Will last week's freezing weather have a long-term impact on onion crops?

TOOMBS CO., GA (WTOC) - The snow that made for such pretty pictures last week left some ugly images in the onion fields.

Raindrops sit on top of stems discolored by the freeze. Plenty of plants on each row show at least a little damage from temperature plunges below freezing and nearly two inches of snow.

"Just walking outside, your body could just feel the cold. So, you know those little itty-bitty onions were feeling it," said onion farmer, Aries Haygood.

Haygood can't remember such conditions on the crop. He's hoping the plants have been in the ground long enough to have roots that helped them withstand the cold air.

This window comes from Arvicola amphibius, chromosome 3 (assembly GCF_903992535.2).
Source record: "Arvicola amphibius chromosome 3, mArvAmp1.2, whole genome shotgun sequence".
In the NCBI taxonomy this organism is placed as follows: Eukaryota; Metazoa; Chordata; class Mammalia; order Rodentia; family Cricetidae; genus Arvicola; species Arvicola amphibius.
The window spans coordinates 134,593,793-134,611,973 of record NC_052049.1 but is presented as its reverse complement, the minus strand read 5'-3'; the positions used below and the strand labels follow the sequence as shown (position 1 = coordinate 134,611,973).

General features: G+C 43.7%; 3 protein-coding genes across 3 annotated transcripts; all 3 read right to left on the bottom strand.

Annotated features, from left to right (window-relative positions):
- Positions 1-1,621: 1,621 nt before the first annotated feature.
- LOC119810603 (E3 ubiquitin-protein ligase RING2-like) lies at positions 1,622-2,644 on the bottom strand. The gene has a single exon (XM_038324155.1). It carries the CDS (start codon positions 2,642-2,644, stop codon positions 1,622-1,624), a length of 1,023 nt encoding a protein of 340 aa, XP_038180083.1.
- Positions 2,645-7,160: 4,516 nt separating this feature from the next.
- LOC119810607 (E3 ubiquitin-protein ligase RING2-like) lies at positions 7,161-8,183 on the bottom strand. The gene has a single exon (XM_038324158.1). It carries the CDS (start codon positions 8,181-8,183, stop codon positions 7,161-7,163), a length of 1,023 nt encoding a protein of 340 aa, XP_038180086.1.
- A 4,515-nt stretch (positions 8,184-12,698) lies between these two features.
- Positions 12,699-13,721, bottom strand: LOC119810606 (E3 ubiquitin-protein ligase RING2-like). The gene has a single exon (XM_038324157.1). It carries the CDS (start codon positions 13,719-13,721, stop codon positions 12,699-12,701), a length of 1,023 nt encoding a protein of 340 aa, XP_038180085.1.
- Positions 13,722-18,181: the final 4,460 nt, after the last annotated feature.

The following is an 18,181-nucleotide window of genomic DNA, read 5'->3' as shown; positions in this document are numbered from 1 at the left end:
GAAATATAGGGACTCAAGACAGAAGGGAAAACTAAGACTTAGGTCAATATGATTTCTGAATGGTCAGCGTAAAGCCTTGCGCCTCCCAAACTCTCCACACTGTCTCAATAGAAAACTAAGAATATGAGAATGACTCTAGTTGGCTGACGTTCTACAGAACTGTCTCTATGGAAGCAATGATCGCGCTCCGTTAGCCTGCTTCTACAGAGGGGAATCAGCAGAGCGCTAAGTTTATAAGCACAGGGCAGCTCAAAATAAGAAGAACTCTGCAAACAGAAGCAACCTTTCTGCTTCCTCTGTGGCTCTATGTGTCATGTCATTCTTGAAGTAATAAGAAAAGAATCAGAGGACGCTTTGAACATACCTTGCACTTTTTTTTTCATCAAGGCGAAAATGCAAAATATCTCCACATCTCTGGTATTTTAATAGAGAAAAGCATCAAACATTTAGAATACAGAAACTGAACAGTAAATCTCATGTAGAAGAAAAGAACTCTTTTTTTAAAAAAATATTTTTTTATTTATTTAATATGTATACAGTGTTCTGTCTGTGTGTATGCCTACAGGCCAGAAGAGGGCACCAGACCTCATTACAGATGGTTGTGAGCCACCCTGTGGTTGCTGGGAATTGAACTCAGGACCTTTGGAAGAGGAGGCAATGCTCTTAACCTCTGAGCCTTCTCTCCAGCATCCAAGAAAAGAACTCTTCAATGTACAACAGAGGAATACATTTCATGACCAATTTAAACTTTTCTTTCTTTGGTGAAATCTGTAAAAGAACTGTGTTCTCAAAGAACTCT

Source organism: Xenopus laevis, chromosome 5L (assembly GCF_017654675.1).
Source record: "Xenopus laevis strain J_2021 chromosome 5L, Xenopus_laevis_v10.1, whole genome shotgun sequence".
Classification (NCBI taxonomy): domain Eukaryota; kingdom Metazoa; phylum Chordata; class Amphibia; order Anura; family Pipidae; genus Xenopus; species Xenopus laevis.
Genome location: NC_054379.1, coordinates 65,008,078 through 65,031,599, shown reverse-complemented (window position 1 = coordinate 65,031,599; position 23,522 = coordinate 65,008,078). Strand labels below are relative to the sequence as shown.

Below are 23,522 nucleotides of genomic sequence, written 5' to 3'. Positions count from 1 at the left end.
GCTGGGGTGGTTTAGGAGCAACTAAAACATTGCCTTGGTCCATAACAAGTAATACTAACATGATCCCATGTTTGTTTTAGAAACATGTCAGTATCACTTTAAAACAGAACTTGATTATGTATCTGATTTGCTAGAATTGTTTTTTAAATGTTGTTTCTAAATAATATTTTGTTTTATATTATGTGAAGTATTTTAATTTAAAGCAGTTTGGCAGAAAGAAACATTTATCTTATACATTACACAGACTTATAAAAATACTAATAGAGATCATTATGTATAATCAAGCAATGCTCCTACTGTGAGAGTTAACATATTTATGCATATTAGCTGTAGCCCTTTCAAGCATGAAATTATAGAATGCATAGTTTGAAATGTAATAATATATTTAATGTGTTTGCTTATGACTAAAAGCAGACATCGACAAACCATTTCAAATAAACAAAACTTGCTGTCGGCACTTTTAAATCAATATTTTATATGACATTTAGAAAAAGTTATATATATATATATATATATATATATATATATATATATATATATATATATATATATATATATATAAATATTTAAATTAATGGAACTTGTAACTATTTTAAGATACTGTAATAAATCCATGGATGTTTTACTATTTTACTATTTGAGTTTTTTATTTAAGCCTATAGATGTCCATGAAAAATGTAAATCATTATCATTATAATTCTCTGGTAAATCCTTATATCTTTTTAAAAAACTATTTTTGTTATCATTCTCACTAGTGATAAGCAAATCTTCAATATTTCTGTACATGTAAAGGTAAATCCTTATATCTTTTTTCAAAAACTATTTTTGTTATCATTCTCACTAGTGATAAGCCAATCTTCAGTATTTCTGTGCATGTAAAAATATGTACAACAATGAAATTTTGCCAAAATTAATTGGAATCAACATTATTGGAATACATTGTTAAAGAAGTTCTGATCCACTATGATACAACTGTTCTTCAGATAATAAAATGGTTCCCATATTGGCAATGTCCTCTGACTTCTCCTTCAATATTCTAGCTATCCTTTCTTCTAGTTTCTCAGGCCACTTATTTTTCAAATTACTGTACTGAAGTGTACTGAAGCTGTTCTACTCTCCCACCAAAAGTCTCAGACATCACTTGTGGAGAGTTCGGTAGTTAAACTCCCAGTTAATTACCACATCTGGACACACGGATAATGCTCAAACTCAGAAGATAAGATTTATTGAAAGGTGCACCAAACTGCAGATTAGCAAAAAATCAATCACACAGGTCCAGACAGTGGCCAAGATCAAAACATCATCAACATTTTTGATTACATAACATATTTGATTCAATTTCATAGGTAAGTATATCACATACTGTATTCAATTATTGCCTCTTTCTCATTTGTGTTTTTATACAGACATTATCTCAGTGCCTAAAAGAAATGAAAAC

"You can look across the field and see a green cast over it. That means there's some life," Haygood said.

The stems help grow the onion bulb under the surface. But they don't start developing until closer to spring. It will be a while before they know which ones survived and which ones suffered damage.

"As we get closer to harvest season, what will the bulb look like? You can grow the prettiest top to an onion. But we don't sell the top. We sell the onion," Haygood said.

Haygood says, ironically, Thursday's weather has him worried. Damp and mild temperatures. That helps bacteria grown.

What they need is some sunny weather - warm or cold - to help these onions bounce back.

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